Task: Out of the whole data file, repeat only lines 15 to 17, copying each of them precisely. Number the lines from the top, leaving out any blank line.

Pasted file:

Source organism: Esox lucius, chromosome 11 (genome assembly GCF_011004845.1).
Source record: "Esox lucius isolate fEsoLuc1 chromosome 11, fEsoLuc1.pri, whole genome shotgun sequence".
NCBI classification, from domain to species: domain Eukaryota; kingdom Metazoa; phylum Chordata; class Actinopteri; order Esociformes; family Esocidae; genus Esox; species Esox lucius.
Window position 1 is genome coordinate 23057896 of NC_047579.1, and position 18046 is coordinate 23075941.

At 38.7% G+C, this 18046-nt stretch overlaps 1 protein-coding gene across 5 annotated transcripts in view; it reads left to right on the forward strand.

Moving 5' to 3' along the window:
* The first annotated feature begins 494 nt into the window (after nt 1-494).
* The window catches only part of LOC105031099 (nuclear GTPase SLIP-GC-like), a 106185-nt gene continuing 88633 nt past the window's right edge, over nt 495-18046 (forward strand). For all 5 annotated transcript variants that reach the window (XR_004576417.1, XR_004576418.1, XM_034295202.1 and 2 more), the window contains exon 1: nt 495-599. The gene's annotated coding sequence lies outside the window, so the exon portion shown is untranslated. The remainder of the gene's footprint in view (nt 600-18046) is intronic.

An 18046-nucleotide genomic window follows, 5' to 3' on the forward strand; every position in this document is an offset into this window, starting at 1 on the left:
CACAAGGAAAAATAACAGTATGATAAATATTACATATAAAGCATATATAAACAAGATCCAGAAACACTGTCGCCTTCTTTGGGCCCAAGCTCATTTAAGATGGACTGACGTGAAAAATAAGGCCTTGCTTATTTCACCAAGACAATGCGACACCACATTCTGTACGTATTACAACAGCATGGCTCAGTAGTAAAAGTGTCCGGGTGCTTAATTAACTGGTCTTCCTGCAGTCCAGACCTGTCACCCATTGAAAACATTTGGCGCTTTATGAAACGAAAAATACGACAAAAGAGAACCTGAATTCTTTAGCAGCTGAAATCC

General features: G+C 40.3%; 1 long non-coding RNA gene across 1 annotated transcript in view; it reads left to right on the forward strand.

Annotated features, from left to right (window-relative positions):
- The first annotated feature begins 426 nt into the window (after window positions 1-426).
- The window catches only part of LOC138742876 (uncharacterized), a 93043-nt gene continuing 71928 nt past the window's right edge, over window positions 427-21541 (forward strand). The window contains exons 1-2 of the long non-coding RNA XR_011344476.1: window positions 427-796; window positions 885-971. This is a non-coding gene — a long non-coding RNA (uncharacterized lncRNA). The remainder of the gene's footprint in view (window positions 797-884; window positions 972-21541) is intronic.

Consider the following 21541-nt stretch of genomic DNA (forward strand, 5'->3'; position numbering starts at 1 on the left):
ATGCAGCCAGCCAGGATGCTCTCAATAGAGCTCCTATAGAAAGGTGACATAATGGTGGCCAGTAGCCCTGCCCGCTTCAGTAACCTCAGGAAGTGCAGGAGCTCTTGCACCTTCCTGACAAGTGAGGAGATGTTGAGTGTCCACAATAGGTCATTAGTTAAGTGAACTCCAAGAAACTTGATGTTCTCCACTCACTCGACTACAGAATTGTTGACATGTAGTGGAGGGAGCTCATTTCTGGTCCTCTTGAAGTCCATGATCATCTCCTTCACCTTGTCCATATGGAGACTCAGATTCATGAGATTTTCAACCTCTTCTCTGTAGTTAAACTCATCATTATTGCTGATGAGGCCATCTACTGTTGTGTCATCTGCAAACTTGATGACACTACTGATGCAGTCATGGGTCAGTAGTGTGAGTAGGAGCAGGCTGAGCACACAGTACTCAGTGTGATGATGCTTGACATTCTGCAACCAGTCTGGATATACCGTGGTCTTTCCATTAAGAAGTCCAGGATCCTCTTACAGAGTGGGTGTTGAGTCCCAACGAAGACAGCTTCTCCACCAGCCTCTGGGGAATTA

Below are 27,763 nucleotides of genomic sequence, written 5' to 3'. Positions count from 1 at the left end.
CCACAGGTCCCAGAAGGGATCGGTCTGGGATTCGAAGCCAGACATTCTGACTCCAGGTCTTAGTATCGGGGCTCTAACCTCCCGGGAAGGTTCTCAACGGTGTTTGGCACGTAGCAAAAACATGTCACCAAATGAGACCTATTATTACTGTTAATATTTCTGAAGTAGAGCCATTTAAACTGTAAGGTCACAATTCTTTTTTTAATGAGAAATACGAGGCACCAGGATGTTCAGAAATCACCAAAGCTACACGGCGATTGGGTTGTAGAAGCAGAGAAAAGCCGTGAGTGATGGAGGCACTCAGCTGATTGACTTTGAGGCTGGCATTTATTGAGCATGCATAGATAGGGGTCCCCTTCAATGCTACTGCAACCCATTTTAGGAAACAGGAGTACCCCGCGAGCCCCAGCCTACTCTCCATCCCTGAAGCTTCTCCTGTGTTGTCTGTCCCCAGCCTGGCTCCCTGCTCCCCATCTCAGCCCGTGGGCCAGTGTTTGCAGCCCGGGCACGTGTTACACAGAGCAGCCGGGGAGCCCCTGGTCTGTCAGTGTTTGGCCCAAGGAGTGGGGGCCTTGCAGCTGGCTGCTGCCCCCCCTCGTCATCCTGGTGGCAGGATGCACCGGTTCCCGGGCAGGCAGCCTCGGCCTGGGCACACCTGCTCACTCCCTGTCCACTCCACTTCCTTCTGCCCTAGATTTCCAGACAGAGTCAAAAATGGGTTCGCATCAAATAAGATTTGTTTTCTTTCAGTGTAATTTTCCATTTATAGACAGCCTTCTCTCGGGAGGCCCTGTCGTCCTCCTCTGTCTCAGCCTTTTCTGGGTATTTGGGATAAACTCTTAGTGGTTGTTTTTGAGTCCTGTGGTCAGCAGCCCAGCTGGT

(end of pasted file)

Consider the following 21541-nt stretch of genomic DNA (forward strand, 5'->3'; position numbering starts at 1 on the left):
ATGCAGCCAGCCAGGATGCTCTCAATAGAGCTCCTATAGAAAGGTGACATAATGGTGGCCAGTAGCCCTGCCCGCTTCAGTAACCTCAGGAAGTGCAGGAGCTCTTGCACCTTCCTGACAAGTGAGGAGATGTTGAGTGTCCACAATAGGTCATTAGTTAAGTGAACTCCAAGAAACTTGATGTTCTCCACTCACTCGACTACAGAATTGTTGACATGTAGTGGAGGGAGCTCATTTCTGGTCCTCTTGAAGTCCATGATCATCTCCTTCACCTTGTCCATATGGAGACTCAGATTCATGAGATTTTCAACCTCTTCTCTGTAGTTAAACTCATCATTATTGCTGATGAGGCCATCTACTGTTGTGTCATCTGCAAACTTGATGACACTACTGATGCAGTCATGGGTCAGTAGTGTGAGTAGGAGCAGGCTGAGCACACAGTACTCAGTGTGATGATGCTTGACATTCTGCAACCAGTCTGGATATACCGTGGTCTTTCCATTAAGAAGTCCAGGATCCTCTTACAGAGTGGGTGTTGAGTCCCAACGAAGACAGCTTCTCCACCAGCCTCTGGGGAATTA

Below are 27,763 nucleotides of genomic sequence, written 5' to 3'. Positions count from 1 at the left end.